RibbonNational Black HIV/AIDS Awareness Day (NBHAAD) is a community mobilization effort that builds capacity to increase awareness, participation and support for HIV prevention, care and treatment among African Americans. February 7, 2006 marks the sixth year of this annual event.

The primary goal of NBHAAD is to motivate African Americans to get tested and know their HIV status, get educated about the transmission modes of HIV/AIDS, get involved in their local community, and get treated if they are currently living with HIV or are newly diagnosed.

NBHAAD dates back to 1999, when the Centers for Disease Control and Prevention’s (CDC) Division of HIV/AIDS Prevention (DHAP) funded five national non-profit organizations known then as the Community Capacity Building Coalition (CCBC) which are: Concerned Black Men, Inc. of Philadelphia; Health Watch Information and Promotion Services; Jackson State University – Mississippi Urban Research Center; National Black Alcoholism & Addictions Council; and National Black Leadership Commission on AIDS. On February 23, 2001, the CCBC organized the first annual National Black HIV/AIDS Awareness Day. The date was changed to February 7 the following year (2002) and is now recognized on February 7th of each year.

A major inspiration for NBHAAD is Louis E. Harris (1947-2003) who passed on due to complications with bladder cancer. His work and dedication will be missed along with his kind smile and warm words of encouragement. It is hoped that NBHAAD will continue to build the capacity of community based organizations (CBOs) as well as community stakeholders to increase awareness, prevent HIV and get those who need treatment into care.

Currently, NBHAAD is directed by a group known as the Strategic Leadership Council who partners with the CDC to mobilize communities and address specific issues in regards to local epidemics and best practices that are science based and will influence the course of HIV in Black communities across the country.

Initially, the founding body held quarterly meetings to discuss activities, trainings, and/or events that each organization was doing around the country. The concept was to have a day to recognize the devastation of HIV/AIDS and to promote testing, education and involvement within African-American communities.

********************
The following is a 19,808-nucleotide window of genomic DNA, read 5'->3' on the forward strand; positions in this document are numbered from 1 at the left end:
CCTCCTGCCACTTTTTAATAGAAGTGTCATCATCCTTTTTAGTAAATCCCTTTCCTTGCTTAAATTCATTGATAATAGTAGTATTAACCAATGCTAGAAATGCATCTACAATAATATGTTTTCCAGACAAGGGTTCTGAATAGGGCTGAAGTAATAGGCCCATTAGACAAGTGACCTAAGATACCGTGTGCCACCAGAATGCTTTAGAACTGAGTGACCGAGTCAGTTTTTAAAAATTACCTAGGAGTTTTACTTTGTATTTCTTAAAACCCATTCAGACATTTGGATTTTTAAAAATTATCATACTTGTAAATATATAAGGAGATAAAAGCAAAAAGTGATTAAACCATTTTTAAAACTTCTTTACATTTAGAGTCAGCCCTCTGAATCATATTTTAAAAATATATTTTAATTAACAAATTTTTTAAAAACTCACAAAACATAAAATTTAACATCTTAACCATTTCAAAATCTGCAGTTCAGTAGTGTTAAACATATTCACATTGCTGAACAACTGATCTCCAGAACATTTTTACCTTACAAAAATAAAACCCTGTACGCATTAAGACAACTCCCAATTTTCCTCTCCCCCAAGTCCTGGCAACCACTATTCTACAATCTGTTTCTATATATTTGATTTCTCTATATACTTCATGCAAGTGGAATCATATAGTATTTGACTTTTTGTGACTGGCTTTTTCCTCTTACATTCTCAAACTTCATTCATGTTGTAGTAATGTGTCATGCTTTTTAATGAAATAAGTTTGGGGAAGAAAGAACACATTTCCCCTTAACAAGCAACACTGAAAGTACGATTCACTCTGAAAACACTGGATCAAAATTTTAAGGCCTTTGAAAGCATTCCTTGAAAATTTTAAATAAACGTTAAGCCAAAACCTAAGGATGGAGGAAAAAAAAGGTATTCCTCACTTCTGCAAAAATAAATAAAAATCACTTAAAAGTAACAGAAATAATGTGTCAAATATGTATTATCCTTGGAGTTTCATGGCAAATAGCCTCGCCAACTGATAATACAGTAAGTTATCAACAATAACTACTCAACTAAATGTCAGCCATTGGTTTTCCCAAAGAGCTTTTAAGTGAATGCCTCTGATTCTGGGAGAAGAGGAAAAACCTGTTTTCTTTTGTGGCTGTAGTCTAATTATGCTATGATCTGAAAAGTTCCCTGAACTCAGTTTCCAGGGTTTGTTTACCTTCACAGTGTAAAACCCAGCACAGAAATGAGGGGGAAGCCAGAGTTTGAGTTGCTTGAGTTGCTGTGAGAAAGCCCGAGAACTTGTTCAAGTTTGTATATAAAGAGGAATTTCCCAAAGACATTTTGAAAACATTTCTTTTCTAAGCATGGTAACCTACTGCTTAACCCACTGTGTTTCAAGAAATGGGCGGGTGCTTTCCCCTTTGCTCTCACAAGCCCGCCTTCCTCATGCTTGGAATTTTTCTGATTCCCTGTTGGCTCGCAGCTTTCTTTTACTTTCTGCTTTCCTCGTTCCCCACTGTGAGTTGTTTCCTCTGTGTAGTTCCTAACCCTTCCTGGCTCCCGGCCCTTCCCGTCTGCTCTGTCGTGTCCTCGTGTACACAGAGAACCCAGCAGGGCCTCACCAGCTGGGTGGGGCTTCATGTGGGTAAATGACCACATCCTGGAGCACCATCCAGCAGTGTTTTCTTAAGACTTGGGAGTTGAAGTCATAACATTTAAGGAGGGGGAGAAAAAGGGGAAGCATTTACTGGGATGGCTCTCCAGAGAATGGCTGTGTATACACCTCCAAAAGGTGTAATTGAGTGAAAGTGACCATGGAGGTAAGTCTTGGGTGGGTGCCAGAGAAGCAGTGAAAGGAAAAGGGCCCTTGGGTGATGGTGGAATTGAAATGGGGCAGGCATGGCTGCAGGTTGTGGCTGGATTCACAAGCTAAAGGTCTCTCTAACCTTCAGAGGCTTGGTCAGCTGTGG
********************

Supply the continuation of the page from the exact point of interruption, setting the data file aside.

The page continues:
Now, the Strategic Leadership Council is responsible for strategically directing and overseeing NBHAAD along with the National Steering Committee which assists in the overall planning and coordination of what will occur leading up to February 7. These groups meet via monthly conference calls.

The expected outcomes of NBHAAD are to: (1) increase reporting of accurate up-to-date statistics on the HIV and AIDS epidemic among Blacks by electronic and print media, radio and television stations; (2) increase collaboration and sharing of resources at the national and local levels; (3) increase resources and support including capacity building assistance for health departments, community based organizations and stakeholders serving Black communities; and (4) increase the number of Blacks at high risk for acquiring HIV that receive HIV counseling, testing and other HIV prevention, treatment and care services.

As African Americans continue to be impacted by this disease, the individuals who make up the planning bodies of National Black HIV/AIDS Awareness Day will continue to work daily in local communities to use the best programs and interventions to prevent new infections as well as ensure that those living with the disease have access to available care and treatment services.

This is our National Black HIV/AIDS Awareness Day!